Here’s two four of my images being featured in articles in New Statesman magazine, thanks to photo agency Millennium Images.
The first image was from Kane Basin, near the 110km-wide Humboldt Glacier, in the remote north-western corner of Greenland. The photo was made during a 2009 expedition on the Greenpeace ship Arctic Sunrise, as we passed by some icebergs formed by the glacier. This photo belongs in a series of Arctic and Antarctic images called The Cold Edge, which are also available as fine art prints. Contact me for more details. Full article: Should we be practising “climate change optimism”?
The second image is from behind the Basilica in the weird mountaintop fairground and religous complex at Tibidabo, Barcelona. I pass by here on my bicycle on a regular basis, and always carrying my small Fujifilm X1ooT. Here’s the original photograph of Tibidabo. Full article: Postcards Home: Haunted by the scent of cologne.
The third is of afternoon winter shadows in Berlin Alexanderplatz Bahnhof – railway station, in an article by New Statesman international editor Jeremy Cliffe.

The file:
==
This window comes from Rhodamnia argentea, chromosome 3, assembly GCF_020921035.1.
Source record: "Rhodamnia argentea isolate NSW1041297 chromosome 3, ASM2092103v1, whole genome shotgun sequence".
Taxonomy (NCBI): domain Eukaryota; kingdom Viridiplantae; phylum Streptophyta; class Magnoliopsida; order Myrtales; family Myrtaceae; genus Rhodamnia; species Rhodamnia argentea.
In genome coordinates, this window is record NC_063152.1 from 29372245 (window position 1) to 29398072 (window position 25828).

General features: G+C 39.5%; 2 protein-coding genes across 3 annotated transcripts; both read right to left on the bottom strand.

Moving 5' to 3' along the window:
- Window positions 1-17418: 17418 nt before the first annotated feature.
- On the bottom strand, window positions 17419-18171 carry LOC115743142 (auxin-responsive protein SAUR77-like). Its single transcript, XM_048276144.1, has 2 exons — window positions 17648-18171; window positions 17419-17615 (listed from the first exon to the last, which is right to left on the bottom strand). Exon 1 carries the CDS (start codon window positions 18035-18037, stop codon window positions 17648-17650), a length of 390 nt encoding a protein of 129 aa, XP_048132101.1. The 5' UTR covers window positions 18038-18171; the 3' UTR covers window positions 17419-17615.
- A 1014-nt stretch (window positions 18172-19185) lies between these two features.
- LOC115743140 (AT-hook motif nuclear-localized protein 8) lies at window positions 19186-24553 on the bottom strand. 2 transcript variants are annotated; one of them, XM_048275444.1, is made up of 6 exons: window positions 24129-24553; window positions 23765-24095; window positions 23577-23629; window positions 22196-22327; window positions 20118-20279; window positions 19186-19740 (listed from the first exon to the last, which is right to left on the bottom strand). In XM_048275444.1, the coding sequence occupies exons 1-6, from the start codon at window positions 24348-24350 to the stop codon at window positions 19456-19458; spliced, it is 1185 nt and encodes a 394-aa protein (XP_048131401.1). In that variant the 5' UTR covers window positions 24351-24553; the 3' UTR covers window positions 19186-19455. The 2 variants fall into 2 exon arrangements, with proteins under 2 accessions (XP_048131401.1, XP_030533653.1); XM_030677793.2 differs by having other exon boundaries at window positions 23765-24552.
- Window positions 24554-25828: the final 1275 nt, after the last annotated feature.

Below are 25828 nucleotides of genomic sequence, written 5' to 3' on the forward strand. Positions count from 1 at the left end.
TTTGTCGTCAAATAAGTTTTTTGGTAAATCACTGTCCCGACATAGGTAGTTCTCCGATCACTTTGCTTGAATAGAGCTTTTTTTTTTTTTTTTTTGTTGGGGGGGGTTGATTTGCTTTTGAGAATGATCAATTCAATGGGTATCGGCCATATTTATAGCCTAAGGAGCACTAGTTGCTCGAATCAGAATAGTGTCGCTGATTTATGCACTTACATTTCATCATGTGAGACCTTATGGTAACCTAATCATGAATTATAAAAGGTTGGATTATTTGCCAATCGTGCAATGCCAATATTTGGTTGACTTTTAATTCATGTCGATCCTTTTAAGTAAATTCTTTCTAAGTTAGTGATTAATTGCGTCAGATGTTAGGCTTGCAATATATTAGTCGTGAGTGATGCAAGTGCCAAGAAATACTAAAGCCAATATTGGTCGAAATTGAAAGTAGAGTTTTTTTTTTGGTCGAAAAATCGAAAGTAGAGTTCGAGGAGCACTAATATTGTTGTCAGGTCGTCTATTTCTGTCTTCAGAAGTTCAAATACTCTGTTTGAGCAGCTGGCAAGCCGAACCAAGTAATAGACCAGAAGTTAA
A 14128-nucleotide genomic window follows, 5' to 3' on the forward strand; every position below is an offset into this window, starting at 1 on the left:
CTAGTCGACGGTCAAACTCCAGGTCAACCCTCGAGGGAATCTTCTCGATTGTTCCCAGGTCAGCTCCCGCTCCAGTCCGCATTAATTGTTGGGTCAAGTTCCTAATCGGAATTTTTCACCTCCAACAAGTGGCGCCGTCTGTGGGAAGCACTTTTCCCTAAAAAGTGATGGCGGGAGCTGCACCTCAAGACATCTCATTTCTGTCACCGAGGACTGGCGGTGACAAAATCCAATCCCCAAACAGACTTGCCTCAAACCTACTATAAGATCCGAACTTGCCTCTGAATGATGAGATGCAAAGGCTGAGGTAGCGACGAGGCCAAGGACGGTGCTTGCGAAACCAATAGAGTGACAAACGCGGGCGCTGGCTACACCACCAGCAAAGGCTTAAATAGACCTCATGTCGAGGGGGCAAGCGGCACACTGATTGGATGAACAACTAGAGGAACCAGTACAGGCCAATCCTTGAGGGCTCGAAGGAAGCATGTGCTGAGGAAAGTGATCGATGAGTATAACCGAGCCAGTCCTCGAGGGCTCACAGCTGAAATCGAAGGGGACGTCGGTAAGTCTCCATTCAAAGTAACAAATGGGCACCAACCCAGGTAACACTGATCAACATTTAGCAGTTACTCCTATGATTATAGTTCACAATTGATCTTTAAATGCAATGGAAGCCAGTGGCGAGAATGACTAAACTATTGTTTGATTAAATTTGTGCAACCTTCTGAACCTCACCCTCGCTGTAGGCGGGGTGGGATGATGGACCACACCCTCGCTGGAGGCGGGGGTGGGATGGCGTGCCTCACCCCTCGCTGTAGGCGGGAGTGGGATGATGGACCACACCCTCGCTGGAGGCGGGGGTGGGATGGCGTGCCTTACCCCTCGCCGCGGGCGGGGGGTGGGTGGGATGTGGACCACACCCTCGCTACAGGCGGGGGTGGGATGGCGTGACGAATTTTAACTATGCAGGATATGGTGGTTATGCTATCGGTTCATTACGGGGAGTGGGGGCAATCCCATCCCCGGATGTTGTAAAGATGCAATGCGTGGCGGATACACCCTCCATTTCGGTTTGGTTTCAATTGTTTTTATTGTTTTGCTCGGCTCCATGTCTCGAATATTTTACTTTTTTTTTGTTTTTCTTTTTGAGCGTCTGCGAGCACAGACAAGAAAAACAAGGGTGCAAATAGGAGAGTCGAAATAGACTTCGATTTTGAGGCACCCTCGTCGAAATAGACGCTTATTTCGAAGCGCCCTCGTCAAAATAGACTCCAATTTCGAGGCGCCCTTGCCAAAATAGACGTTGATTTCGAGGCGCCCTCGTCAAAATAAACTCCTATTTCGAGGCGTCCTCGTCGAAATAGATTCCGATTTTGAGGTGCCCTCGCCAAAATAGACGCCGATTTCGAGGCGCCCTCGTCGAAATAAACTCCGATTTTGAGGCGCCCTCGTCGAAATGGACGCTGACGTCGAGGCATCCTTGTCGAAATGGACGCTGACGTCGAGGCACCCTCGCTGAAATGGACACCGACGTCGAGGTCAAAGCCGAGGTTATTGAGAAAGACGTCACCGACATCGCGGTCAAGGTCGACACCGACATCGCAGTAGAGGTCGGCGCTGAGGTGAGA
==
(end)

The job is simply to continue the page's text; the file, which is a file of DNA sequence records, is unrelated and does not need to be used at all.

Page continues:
“A new word entered the Swedish language in 2019: flygskam. Pronounced fleeg-skam, it means “flight shame”. It describes the growing social stigma attached to travelling by air rather than train, which produces roughly a tenth as much carbon dioxide over comparable distances. Train journeys in Sweden are reportedly up by 8 per cent, consistent with a pan-European trend. But those numbers contain a second shift: trains have generally been considered competitive with flying when the travel time is under four hours, but increasingly people are taking longer rail journeys too. Most famous among them is Greta Thunberg, the figurehead of the Fridays for Future climate marches, who even before her transatlantic voyage travelled from her home in Stockholm to Rome, Paris and London by train.”